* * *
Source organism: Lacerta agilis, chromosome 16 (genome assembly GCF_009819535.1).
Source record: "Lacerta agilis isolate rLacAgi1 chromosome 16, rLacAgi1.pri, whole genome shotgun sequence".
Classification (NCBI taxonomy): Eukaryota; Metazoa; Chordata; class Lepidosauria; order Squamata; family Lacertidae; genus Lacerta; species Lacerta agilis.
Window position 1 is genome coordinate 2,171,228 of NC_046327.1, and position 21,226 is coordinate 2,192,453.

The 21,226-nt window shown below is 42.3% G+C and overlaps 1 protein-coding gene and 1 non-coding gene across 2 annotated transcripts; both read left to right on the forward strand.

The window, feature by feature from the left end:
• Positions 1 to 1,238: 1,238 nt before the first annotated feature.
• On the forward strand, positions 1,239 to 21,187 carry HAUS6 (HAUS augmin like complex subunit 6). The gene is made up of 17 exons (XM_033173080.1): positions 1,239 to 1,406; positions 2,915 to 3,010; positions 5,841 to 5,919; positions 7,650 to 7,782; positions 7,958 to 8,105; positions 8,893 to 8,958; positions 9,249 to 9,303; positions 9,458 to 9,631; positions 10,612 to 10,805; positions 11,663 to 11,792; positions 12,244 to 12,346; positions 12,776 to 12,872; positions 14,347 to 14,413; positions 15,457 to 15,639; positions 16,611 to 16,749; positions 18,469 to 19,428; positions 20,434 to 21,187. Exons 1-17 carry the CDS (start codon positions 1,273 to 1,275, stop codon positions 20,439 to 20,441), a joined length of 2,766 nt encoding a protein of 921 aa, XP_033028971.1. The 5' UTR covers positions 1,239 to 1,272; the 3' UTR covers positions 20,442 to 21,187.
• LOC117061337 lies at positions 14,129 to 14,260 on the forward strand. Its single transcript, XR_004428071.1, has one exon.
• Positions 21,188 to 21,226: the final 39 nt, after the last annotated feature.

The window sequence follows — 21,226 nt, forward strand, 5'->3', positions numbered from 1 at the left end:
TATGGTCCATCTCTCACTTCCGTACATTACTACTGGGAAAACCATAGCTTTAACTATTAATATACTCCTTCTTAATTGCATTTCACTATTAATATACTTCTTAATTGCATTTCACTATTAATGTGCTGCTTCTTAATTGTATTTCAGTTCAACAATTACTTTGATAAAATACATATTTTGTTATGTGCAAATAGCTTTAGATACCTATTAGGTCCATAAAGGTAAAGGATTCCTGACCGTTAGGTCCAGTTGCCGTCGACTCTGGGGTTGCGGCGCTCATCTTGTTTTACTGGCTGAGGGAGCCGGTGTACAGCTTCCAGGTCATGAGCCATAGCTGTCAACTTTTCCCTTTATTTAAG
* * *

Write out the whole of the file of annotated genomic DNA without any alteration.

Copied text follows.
Source organism: Lacerta agilis, chromosome 16 (genome assembly GCF_009819535.1).
Source record: "Lacerta agilis isolate rLacAgi1 chromosome 16, rLacAgi1.pri, whole genome shotgun sequence".
Classification (NCBI taxonomy): Eukaryota; Metazoa; Chordata; class Lepidosauria; order Squamata; family Lacertidae; genus Lacerta; species Lacerta agilis.
Window position 1 is genome coordinate 2,171,228 of NC_046327.1, and position 21,226 is coordinate 2,192,453.

The 21,226-nt window shown below is 42.3% G+C and overlaps 1 protein-coding gene and 1 non-coding gene across 2 annotated transcripts; both read left to right on the forward strand.

The window, feature by feature from the left end:
• Positions 1 to 1,238: 1,238 nt before the first annotated feature.
• On the forward strand, positions 1,239 to 21,187 carry HAUS6 (HAUS augmin like complex subunit 6). The gene is made up of 17 exons (XM_033173080.1): positions 1,239 to 1,406; positions 2,915 to 3,010; positions 5,841 to 5,919; positions 7,650 to 7,782; positions 7,958 to 8,105; positions 8,893 to 8,958; positions 9,249 to 9,303; positions 9,458 to 9,631; positions 10,612 to 10,805; positions 11,663 to 11,792; positions 12,244 to 12,346; positions 12,776 to 12,872; positions 14,347 to 14,413; positions 15,457 to 15,639; positions 16,611 to 16,749; positions 18,469 to 19,428; positions 20,434 to 21,187. Exons 1-17 carry the CDS (start codon positions 1,273 to 1,275, stop codon positions 20,439 to 20,441), a joined length of 2,766 nt encoding a protein of 921 aa, XP_033028971.1. The 5' UTR covers positions 1,239 to 1,272; the 3' UTR covers positions 20,442 to 21,187.
• LOC117061337 lies at positions 14,129 to 14,260 on the forward strand. Its single transcript, XR_004428071.1, has one exon.
• Positions 21,188 to 21,226: the final 39 nt, after the last annotated feature.

The window sequence follows — 21,226 nt, forward strand, 5'->3', positions numbered from 1 at the left end:
TATGGTCCATCTCTCACTTCCGTACATTACTACTGGGAAAACCATAGCTTTAACTATTAATATACTCCTTCTTAATTGCATTTCACTATTAATATACTTCTTAATTGCATTTCACTATTAATGTGCTGCTTCTTAATTGTATTTCAGTTCAACAATTACTTTGATAAAATACATATTTTGTTATGTGCAAATAGCTTTAGATACCTATTAGGTCCATAAAGGTAAAGGATTCCTGACCGTTAGGTCCAGTTGCCGTCGACTCTGGGGTTGCGGCGCTCATCTTGTTTTACTGGCTGAGGGAGCCGGTGTACAGCTTCCAGGTCATGAGCCATAGCTGTCAACTTTTCCCTTTATTTAAG